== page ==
A Plan for Mr. Paulson
IN ACCEPTING President Bush's invitation to serve as Treasury secretary, Henry M. Paulson Jr. is said to have extracted a promise that he will be more than just a salesman for policies devised in the White House. So the big question is: How will Mr. Paulson use his clout? He is not going to reverse the administration's tax cuts; unfortunately, neither he nor Mr. Bush has any appetite for that. He is unlikely to tackle entitlements; unfortunately, congressional Democrats showed in last year's Social Security fight that they will frustrate any such effort. But if Mr. Paulson really has authority to push sound policy regardless of any misgivings of political operatives in the White House, he should focus on tax reform. Done right, this could be good for economic growth and for social equity. Indeed, it could correct the central failings in the administration's economic record: its indifference to long-term budget deficits and to the accumulating evidence that a rising tide no longer lifts all boats.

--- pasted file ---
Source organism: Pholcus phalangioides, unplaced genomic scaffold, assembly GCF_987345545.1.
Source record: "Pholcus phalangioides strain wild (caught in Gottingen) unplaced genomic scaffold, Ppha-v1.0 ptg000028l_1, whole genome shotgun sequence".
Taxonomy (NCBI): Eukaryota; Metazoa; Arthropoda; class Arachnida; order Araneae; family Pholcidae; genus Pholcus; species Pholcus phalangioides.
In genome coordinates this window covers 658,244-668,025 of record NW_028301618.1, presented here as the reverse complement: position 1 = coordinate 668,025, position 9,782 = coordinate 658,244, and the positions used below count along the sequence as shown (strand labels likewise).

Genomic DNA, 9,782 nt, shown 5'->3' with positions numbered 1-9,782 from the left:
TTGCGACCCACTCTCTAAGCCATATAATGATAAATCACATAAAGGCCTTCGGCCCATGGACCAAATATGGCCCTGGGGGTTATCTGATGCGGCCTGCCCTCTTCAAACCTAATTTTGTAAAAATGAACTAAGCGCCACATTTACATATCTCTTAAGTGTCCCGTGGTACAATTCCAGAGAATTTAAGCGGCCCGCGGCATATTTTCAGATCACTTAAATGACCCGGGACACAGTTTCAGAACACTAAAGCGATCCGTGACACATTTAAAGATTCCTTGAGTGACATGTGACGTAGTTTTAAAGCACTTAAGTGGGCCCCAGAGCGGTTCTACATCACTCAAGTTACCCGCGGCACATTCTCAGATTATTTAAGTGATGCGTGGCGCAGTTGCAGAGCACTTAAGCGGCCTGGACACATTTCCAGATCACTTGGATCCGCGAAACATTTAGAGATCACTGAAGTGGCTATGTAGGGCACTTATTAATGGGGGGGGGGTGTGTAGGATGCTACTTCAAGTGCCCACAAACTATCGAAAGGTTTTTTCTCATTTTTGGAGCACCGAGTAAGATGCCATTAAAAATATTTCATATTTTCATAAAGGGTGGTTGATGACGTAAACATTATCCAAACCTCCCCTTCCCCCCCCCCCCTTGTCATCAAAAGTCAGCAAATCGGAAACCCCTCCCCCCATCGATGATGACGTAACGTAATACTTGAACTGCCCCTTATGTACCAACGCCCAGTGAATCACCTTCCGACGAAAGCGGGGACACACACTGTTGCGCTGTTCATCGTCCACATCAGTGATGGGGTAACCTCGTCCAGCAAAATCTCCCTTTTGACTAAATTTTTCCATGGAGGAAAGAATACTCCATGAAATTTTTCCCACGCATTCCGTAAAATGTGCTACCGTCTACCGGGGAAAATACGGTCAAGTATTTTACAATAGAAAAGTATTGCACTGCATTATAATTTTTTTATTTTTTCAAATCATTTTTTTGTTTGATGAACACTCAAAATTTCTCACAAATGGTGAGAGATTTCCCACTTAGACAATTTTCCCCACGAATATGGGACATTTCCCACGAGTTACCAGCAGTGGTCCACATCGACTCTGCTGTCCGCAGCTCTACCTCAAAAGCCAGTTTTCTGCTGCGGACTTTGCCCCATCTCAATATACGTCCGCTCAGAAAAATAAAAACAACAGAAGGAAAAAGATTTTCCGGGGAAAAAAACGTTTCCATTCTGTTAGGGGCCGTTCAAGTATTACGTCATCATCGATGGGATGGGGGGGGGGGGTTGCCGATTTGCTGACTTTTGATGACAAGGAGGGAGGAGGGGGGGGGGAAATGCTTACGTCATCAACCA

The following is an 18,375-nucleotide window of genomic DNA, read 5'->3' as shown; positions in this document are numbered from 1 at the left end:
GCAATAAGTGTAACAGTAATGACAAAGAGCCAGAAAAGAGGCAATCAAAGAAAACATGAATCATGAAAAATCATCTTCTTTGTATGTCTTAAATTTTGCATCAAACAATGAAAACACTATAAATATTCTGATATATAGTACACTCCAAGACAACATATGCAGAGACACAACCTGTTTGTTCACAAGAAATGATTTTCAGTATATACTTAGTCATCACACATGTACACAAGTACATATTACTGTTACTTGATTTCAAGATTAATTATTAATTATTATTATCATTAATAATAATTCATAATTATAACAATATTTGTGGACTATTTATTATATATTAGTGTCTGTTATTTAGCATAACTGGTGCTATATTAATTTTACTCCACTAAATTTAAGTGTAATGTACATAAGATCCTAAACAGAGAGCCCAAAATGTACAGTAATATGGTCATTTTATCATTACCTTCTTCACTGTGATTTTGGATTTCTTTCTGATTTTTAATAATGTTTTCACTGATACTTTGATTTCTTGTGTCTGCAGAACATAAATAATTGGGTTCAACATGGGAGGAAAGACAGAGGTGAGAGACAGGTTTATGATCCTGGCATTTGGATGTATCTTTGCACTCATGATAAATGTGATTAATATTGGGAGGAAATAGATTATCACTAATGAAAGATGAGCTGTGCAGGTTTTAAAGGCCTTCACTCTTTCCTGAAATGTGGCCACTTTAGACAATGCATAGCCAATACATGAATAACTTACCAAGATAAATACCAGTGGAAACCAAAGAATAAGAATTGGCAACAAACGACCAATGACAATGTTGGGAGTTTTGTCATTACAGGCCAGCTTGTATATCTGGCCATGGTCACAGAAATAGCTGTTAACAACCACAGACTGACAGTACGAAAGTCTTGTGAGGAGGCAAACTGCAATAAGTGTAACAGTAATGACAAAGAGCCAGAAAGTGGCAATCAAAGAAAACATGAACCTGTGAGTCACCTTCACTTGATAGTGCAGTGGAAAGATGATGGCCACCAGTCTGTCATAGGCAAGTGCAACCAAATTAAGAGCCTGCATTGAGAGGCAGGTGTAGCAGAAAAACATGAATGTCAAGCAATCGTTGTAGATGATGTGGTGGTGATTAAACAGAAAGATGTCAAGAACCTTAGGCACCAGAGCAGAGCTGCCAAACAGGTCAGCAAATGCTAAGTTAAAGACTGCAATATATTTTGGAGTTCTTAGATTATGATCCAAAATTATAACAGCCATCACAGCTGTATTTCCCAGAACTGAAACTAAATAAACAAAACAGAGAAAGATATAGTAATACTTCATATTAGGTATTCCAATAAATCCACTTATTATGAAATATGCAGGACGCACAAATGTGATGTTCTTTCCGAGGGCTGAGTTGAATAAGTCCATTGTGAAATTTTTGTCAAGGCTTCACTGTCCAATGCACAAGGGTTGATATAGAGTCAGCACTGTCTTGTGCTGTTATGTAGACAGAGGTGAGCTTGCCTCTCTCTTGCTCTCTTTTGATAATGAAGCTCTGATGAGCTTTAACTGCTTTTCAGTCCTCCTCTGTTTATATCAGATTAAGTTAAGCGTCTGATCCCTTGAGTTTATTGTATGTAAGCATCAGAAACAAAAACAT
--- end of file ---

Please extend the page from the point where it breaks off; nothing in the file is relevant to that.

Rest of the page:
The goal of tax reform is to rationalize the deductions that clutter the tax code. There are tax incentives to encourage saving for retirement and education; to promote home ownership; to buy medical and life insurance; to own municipal and local bonds; to give to charities. Not all these tax breaks achieve what they are supposed to: Britain and Australia have no subsidies for home ownership in their tax codes, yet Britain has the same rate of home ownership as the United States and Australia has a higher one. But besides being sometimes ineffective, tax incentives are often scandalously regressive. According to the Congressional Joint Committee on Taxation, in 2004 more than 55 percent of mortgage-interest subsidies went to taxpayers with an income of $100,000 or more, even though that group represents only 12 percent of tax filers.
Tax incentives to buy health insurance are also egregious. In 2004 the 12 percent of households in that $100,000-plus group pocketed 27 percent of the tax breaks for health spending. These subsidies cause people who would buy health insurance anyway to choose overly inclusive Cadillac plans, which in turn fosters indifference to medical prices; the resulting boost to health inflation puts insurance beyond the reach of some lower-income workers. According to Treasury estimates, the ranks of the uninsured could be reduced by 1 million to 2 million if Cadillac plans lost their privileged status. Capping tax deductions for health insurance at around $11,000, a level sufficient to purchase an ordinary family plan, would simultaneously prevent affluent workers from shortchanging the Treasury by overspending on doctors.